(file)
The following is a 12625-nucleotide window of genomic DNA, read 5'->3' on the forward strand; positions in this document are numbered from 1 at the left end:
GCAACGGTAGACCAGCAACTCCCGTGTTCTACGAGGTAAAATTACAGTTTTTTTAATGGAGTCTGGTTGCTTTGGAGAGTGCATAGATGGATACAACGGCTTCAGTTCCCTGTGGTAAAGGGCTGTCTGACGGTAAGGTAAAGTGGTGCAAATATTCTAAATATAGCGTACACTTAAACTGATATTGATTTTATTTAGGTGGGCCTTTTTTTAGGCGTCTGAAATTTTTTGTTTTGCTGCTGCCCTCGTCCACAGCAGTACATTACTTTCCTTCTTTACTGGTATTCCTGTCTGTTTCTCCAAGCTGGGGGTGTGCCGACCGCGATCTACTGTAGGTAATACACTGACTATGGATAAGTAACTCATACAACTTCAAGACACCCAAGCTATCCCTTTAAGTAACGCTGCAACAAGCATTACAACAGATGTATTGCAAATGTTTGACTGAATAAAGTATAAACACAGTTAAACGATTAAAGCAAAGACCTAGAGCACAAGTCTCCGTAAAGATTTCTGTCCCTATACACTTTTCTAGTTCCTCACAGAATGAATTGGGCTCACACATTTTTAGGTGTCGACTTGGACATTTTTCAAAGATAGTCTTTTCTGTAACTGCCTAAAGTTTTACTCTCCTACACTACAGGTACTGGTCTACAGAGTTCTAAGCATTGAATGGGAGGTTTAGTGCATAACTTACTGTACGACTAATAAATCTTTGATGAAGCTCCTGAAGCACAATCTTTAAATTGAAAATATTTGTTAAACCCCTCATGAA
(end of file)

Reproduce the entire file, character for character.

The following is a 12625-nucleotide window of genomic DNA, read 5'->3' on the forward strand; positions in this document are numbered from 1 at the left end:
GCAACGGTAGACCAGCAACTCCCGTGTTCTACGAGGTAAAATTACAGTTTTTTTAATGGAGTCTGGTTGCTTTGGAGAGTGCATAGATGGATACAACGGCTTCAGTTCCCTGTGGTAAAGGGCTGTCTGACGGTAAGGTAAAGTGGTGCAAATATTCTAAATATAGCGTACACTTAAACTGATATTGATTTTATTTAGGTGGGCCTTTTTTTAGGCGTCTGAAATTTTTTGTTTTGCTGCTGCCCTCGTCCACAGCAGTACATTACTTTCCTTCTTTACTGGTATTCCTGTCTGTTTCTCCAAGCTGGGGGTGTGCCGACCGCGATCTACTGTAGGTAATACACTGACTATGGATAAGTAACTCATACAACTTCAAGACACCCAAGCTATCCCTTTAAGTAACGCTGCAACAAGCATTACAACAGATGTATTGCAAATGTTTGACTGAATAAAGTATAAACACAGTTAAACGATTAAAGCAAAGACCTAGAGCACAAGTCTCCGTAAAGATTTCTGTCCCTATACACTTTTCTAGTTCCTCACAGAATGAATTGGGCTCACACATTTTTAGGTGTCGACTTGGACATTTTTCAAAGATAGTCTTTTCTGTAACTGCCTAAAGTTTTACTCTCCTACACTACAGGTACTGGTCTACAGAGTTCTAAGCATTGAATGGGAGGTTTAGTGCATAACTTACTGTACGACTAATAAATCTTTGATGAAGCTCCTGAAGCACAATCTTTAAATTGAAAATATTTGTTAAACCCCTCATGAA